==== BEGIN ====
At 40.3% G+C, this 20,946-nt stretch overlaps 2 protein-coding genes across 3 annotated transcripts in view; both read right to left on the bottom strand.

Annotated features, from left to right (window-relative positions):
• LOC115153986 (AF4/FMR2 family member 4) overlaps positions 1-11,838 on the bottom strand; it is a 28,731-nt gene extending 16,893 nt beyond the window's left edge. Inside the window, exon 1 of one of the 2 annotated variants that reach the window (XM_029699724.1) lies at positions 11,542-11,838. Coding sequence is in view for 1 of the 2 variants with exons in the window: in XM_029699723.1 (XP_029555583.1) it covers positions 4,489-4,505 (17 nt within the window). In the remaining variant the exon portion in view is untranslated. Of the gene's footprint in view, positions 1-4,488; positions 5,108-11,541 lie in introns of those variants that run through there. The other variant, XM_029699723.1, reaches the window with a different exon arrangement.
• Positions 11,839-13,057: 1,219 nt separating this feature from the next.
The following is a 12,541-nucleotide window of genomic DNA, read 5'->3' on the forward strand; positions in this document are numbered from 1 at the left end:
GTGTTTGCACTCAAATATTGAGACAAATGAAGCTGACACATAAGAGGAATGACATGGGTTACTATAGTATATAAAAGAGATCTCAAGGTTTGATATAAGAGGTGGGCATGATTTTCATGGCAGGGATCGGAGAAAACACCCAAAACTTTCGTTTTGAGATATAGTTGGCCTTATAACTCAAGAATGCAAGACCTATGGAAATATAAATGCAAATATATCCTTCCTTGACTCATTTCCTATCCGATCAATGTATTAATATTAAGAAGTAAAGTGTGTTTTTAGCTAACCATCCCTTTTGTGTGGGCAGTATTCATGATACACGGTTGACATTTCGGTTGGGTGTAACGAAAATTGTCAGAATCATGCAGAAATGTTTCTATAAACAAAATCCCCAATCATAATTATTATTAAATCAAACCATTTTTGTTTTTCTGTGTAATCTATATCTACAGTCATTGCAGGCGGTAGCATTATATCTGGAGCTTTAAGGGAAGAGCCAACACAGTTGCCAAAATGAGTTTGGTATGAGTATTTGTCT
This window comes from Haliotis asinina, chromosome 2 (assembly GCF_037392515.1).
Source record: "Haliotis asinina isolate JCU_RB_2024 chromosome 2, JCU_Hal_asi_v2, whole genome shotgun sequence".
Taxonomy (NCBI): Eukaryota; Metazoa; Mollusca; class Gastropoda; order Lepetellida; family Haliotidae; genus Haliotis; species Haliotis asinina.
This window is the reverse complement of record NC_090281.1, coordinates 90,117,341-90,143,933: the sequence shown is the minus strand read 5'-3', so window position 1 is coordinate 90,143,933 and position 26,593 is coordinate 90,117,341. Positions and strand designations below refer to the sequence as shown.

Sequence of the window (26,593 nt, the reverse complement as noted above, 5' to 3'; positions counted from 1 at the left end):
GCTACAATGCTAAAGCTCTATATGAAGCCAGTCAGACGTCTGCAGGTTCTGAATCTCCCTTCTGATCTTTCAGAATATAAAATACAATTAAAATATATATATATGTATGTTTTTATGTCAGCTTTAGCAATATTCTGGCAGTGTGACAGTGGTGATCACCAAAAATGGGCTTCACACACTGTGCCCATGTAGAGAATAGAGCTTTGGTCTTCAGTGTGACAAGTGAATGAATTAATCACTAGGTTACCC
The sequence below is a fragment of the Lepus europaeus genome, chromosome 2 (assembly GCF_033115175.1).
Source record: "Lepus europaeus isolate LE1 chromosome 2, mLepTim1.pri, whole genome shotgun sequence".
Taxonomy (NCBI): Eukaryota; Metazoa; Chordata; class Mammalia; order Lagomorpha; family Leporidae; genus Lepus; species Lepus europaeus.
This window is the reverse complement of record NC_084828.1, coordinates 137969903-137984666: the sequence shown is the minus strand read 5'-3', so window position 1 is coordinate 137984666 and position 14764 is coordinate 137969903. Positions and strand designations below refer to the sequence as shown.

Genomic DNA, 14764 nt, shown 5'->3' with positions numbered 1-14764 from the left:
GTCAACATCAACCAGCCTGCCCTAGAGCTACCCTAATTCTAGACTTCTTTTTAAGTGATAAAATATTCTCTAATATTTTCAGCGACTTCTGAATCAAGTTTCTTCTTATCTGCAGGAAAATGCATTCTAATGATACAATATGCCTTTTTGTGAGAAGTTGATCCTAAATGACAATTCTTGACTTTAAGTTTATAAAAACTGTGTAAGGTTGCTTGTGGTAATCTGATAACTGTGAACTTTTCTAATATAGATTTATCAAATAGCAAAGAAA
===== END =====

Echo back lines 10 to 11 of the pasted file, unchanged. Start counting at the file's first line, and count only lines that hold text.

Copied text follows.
This window is the reverse complement of record NC_090281.1, coordinates 90,117,341-90,143,933: the sequence shown is the minus strand read 5'-3', so window position 1 is coordinate 90,143,933 and position 26,593 is coordinate 90,117,341. Positions and strand designations below refer to the sequence as shown.

Sequence of the window (26,593 nt, the reverse complement as noted above, 5' to 3'; positions counted from 1 at the left end):